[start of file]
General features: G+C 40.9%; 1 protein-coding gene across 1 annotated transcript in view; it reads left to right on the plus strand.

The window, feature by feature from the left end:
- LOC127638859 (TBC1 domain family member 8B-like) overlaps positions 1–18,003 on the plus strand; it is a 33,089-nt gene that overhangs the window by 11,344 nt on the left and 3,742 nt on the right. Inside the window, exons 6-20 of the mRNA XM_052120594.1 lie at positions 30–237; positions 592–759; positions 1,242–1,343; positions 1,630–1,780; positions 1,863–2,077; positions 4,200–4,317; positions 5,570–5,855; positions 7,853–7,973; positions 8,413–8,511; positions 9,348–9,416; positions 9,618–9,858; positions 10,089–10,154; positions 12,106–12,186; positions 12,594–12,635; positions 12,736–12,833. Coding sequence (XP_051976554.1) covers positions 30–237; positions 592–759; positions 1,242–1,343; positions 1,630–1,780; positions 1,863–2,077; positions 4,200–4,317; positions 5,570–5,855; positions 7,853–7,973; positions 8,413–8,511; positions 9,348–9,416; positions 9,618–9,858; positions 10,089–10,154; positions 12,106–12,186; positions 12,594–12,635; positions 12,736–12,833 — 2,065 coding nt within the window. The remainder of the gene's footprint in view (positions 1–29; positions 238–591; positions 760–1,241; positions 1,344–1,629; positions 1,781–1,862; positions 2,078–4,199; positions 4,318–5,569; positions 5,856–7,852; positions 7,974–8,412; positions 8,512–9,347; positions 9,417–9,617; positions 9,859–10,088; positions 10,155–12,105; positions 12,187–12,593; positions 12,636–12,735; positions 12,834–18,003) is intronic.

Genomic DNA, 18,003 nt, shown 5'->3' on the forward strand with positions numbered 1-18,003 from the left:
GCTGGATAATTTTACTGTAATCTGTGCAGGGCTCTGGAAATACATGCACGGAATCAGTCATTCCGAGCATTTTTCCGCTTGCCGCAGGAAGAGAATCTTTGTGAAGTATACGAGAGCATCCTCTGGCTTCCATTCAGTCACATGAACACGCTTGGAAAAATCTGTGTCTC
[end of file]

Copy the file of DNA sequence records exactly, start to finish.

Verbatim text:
General features: G+C 40.9%; 1 protein-coding gene across 1 annotated transcript in view; it reads left to right on the plus strand.

The window, feature by feature from the left end:
- LOC127638859 (TBC1 domain family member 8B-like) overlaps positions 1–18,003 on the plus strand; it is a 33,089-nt gene that overhangs the window by 11,344 nt on the left and 3,742 nt on the right. Inside the window, exons 6-20 of the mRNA XM_052120594.1 lie at positions 30–237; positions 592–759; positions 1,242–1,343; positions 1,630–1,780; positions 1,863–2,077; positions 4,200–4,317; positions 5,570–5,855; positions 7,853–7,973; positions 8,413–8,511; positions 9,348–9,416; positions 9,618–9,858; positions 10,089–10,154; positions 12,106–12,186; positions 12,594–12,635; positions 12,736–12,833. Coding sequence (XP_051976554.1) covers positions 30–237; positions 592–759; positions 1,242–1,343; positions 1,630–1,780; positions 1,863–2,077; positions 4,200–4,317; positions 5,570–5,855; positions 7,853–7,973; positions 8,413–8,511; positions 9,348–9,416; positions 9,618–9,858; positions 10,089–10,154; positions 12,106–12,186; positions 12,594–12,635; positions 12,736–12,833 — 2,065 coding nt within the window. The remainder of the gene's footprint in view (positions 1–29; positions 238–591; positions 760–1,241; positions 1,344–1,629; positions 1,781–1,862; positions 2,078–4,199; positions 4,318–5,569; positions 5,856–7,852; positions 7,974–8,412; positions 8,512–9,347; positions 9,417–9,617; positions 9,859–10,088; positions 10,155–12,105; positions 12,187–12,593; positions 12,636–12,735; positions 12,834–18,003) is intronic.

Genomic DNA, 18,003 nt, shown 5'->3' on the forward strand with positions numbered 1-18,003 from the left:
GCTGGATAATTTTACTGTAATCTGTGCAGGGCTCTGGAAATACATGCACGGAATCAGTCATTCCGAGCATTTTTCCGCTTGCCGCAGGAAGAGAATCTTTGTGAAGTATACGAGAGCATCCTCTGGCTTCCATTCAGTCACATGAACACGCTTGGAAAAATCTGTGTCTC